The rise of the “rogue trader”
The issue of “rogue traders” has been highly topical over the last two decades, with wide coverage of high-profile cases such as that of Nick Leeson at Barings Bank and, more recently, Kweku Adoboli at UBS. Mr Adoboli, a trader in UBS’s exchange-traded funds business, was charged with fraud and false accounting over a three-year period, which cost the bank an estimated £1.3 billion. His trial is ongoing.
On 24 October 2012, the appeal of Société Générale rogue trader Jérôme Kerviel was dismissed. He has been ordered to spend three years in prison and pay back 4.9 billion Euros (£3.9 billion) to the bank.
Worryingly, according to a report published by securities litigation firm Labaton Sucharow, more than a quarter of financial services staff have witnessed misconduct and wrongdoing at work. Given the vast sums of money sometimes involved in these cases, it is becoming increasingly important for companies to protect themselves against such rogue employees. Employers should ensure that there are adequate controls in place to identify and deal with employee wrongdoing.
Assessing employee performance
The recruitment process offers employers a starting place to assess potential employees and to try to ensure they meet the standards expected of them. However, there will undoubtedly be issues which arise during the course of employment, and implementing a regular appraisal policy is recommended to highlight poor performance and also to motivate employees.
Although all contracts of employment contain an implied term that an employee will perform their duties to a minimum standard, a prudent employer should also include express terms outlining the required standard expected specific to the employee’s role.
Remuneration and reward
It is important that appropriate checks and balances exist in bonus and other reward-based remuneration policies. An unquestioning acceptance of trading performance should be avoided. Further, good practice under the FSA Remuneration Code is that employers should have clawback or “malus” provisions, whereby an employee will be required to repay all or part of a bonus if it should subsequently transpire that it was awarded on false pretences. Further, it would be sensible for the employer to defer a significant portion of reward-based remuneration for a number of years after its award.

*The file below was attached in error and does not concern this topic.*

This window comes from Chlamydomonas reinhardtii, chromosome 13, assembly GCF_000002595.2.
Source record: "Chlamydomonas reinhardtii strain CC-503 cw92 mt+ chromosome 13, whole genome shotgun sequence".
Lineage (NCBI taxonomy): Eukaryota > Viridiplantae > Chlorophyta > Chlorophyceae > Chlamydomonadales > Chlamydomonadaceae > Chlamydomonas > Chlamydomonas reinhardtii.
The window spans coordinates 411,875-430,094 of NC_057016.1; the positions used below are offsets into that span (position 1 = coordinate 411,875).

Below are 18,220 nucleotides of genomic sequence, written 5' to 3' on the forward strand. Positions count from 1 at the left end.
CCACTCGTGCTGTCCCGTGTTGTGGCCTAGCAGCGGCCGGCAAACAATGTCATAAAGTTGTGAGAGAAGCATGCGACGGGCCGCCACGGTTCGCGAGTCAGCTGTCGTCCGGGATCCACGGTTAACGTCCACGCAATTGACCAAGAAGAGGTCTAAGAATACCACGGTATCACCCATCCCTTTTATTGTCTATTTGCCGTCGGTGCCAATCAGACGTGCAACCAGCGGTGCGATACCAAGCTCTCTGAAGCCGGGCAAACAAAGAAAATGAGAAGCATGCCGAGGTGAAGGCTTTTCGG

Monitoring in the workplace
Where monitoring in the workplace is concerned, a fine balance needs to be struck between protecting the business and reputation of a company, and any negative impact caused by excessive intrusion on the employees. Employers should consider the negative effects monitoring may have on staff, whether the method is appropriate, and whether there are less intrusive alternatives available before engaging in any monitoring. In addition, an employer must have made all reasonable efforts to inform those employees who will be affected before the monitoring takes place.
Are employees under a duty to disclose their own wrongdoing?
An employee’s duties to the company will vary according to their individual contract of employment and their role within the organisation.
Under section 172 of the Companies Act 2006, directors are under a duty to promote the success of the company, which will include disclosing their own wrongdoing. Although this may not extend to everything that could constitute wrongdoing, it will be relevant for most behaviours that may have an adverse effect on the company and expose it to legal action.
To impose a similar duty on an employee, employers will normally have to expressly include it in the employee’s employment contract. The case of Item Software (UK) Ltd v. Fassihi  suggests that an employee may be under a duty to disclose their wrongdoing as part of their duty of fidelity. However, unless the employee is a fiduciary, in practice this is highly unlikely.